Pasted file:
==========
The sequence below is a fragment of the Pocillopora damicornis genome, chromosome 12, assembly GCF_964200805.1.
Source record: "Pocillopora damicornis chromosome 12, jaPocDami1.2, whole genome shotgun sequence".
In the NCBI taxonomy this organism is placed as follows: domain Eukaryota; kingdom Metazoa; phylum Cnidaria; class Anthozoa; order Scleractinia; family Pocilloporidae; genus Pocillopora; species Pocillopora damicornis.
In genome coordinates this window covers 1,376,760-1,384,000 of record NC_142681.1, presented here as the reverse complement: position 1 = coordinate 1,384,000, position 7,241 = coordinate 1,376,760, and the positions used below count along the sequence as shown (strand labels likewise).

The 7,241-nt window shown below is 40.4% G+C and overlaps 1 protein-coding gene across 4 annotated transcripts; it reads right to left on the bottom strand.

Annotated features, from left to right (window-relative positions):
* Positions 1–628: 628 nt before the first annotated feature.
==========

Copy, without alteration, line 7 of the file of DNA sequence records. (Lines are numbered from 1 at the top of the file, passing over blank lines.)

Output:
* Positions 1–628: 628 nt before the first annotated feature.